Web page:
I was not completely pleased with my handwriting, but I found the mere exercise of writing a letter to someone cathartic.
Just the other day I did something that I haven’t done in ages. I sat down, laid a few sheets of plain white paper in front of me, picked up my fountain pen (yes, I still own one of those) and, for an hour or more, hand wrote a letter.
My handwriting, because of neglect, was shaky and untidy. It took time – and a few cramps – before I started forming the loops and swirls that had characterised my penmanship so many years ago. I was not completely pleased with my handwriting, but I found the mere exercise of writing a letter to someone cathartic. I could express how I was feeling and actually feel the emotions moving out of me, through my pen and onto the paper.
I haven’t felt this feeling in years!
Then, while I was writing, and the lines of shaky, untidy, ill-formed script started filling the page, an old familiar and subtle aroma teased me – it was the soft smell of the ink. Just for a moment I felt that thrill that goes through me when the first drops of rain fall on the dry sand – apparently the word that describes that smell is “petrichor”.
The word is constructed from Greek “petra”, meaning stone, and “ìchìr”, which is said to be the fluid that flows in the veins of the gods in Greek mythology.
I picked up the paper and filled my lungs with that chartichor smell.
Relax I just made up the word “chartichor”. It comes from the Greek “charti”, meaning paper, and by now you obviously know what “ìchìr” means.
Sending a text message is easy, and it’s quick. An e-mail is similarly convenient and much more reliable. You can hit “send” on your e-mail and immediately pick up your phone to ask the intended recipient whether they got your message.
Not so with a letter.
After writing the letter I had lunch, then I took a shower and headed off to work. The next day it struck me that I needed to post the letter, so I drove to the post office and mailed it. It was such a schlep.
But do you remember the thrill of finding a letter – with your name and address in your friend’s handwriting – in your letterbox?
Oh, before we over-romanticise letters, I would like to remind the more discerning reader that sometimes those letters were break-up letters, where that special “he” or “she” had decided to move on. In such a case it would slowly dawn on you that the letter had been written a week or two ago, and during all that time you had been madly in love.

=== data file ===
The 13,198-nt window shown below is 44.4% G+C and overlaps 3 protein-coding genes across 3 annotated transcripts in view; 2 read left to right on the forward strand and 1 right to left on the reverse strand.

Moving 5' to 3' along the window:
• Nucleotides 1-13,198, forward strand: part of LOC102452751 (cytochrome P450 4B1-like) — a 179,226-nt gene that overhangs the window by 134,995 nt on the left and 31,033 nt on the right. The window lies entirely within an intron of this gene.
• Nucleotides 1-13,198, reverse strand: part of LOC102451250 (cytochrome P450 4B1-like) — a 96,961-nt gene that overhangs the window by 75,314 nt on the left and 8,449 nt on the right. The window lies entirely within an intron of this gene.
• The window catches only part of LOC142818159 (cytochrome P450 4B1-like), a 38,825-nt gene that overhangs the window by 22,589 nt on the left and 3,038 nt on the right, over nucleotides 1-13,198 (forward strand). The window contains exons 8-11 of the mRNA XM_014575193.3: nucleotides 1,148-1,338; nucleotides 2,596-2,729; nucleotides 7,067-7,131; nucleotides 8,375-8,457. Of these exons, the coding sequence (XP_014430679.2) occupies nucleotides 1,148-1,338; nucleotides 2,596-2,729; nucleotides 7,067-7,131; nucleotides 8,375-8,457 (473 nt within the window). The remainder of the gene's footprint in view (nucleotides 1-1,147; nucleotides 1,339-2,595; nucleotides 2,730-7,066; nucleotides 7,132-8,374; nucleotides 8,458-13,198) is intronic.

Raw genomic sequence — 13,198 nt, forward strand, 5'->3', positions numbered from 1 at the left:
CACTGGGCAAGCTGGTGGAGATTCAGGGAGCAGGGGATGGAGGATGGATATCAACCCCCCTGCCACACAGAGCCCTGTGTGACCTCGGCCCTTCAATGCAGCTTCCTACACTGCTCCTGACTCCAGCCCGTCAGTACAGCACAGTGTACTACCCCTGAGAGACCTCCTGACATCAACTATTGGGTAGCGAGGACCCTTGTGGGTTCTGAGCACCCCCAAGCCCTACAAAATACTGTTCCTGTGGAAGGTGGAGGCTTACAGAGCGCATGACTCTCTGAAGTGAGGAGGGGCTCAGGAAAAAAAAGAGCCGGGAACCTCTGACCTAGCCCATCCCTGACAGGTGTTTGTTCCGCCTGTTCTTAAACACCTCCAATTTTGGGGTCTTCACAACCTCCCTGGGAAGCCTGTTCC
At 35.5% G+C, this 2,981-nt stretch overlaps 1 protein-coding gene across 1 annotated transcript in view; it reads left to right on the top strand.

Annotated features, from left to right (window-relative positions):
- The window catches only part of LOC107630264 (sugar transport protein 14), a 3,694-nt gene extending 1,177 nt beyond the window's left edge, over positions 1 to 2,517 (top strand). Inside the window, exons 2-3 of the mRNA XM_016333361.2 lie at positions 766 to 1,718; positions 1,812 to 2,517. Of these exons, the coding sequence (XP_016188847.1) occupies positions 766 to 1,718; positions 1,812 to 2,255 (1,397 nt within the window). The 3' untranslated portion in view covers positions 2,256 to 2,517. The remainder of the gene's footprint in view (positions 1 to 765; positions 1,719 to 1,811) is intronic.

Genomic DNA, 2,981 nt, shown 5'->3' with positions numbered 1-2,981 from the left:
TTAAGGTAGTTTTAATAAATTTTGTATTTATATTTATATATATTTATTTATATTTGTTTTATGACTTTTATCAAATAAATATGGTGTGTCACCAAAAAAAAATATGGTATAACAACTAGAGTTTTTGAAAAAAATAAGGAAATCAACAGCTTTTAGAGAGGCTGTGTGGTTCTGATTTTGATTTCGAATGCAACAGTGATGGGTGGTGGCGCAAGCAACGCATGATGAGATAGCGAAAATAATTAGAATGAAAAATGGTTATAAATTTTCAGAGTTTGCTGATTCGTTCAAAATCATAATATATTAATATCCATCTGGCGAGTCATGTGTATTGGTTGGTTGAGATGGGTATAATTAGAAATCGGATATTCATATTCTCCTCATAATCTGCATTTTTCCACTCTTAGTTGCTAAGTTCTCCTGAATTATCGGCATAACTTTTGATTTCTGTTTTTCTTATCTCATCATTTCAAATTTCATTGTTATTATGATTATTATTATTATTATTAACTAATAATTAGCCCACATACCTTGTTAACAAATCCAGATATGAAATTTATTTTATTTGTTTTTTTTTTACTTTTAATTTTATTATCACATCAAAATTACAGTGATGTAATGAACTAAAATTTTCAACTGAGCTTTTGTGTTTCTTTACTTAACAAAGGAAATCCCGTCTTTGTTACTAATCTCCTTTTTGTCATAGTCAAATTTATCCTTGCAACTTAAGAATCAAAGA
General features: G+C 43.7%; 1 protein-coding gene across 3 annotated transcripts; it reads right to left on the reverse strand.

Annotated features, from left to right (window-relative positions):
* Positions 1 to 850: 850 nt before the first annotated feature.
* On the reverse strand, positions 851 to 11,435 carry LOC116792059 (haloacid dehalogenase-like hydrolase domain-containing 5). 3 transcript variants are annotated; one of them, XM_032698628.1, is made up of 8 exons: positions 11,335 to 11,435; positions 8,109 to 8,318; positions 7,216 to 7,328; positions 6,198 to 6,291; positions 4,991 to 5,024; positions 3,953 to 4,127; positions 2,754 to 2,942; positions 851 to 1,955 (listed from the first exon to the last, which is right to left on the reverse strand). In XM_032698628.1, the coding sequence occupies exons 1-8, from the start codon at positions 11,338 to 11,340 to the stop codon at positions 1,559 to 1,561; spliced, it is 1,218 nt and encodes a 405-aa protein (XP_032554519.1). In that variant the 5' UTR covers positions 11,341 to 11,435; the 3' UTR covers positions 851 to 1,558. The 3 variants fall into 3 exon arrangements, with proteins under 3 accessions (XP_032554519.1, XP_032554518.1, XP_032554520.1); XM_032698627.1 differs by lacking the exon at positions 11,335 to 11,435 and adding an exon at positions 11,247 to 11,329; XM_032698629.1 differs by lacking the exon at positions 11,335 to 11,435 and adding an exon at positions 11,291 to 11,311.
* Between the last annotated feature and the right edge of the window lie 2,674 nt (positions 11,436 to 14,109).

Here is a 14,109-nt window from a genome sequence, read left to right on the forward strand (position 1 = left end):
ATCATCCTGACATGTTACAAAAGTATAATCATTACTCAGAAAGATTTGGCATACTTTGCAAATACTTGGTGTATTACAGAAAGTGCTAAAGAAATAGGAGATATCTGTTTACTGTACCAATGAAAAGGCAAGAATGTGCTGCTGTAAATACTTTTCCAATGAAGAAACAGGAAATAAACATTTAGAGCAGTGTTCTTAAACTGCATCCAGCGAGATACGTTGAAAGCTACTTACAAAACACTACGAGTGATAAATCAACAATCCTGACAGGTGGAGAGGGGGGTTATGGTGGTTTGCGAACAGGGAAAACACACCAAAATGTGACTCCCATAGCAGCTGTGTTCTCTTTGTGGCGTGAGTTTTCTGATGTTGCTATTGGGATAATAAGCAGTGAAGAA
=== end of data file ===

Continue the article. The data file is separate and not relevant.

Anyway, moving on; after posting the letter I was excited, I was energised, I was motivated. I ran up to the mall to get myself some writing paper apparently it no longer sells, so they don’t stock it any more. These days they sell airtime and data. I remember being able to pick the colour and texture of one’s writing paper. These days that experience has been filed under “redundant and inefficient”.
I spoke to the assistant at the stationery store, and told her how special it is to receive a letter. “Write one to a friend and ask your friend about the experience of receiving a letter in the post,” I suggested.
“Hoooo, no Meneer,” she protested. “My friends will hate me. They will think I am taking them back to the Stone Age,” she added with a chuckle, shaking her head at the silly Neanderthal in front of her.
The Neanderthal, for his part, was thinking of telling the young lady that writing something down engages both the left and right side of the brain and stimulates the hippocampus, which is associated mainly with memory – in particular long-term memory – and writing something is equivalent to reading it seven times.
And on the other hand, someone once said that letter writing can be seen as a gift because someone has taken his/her time to write and think and express themselves.
It’s so unlike today when we impersonally pass on those cute, clever, colourful picture messages – that some unknown stranger designed – via social media.
Where’s the chartichor in that?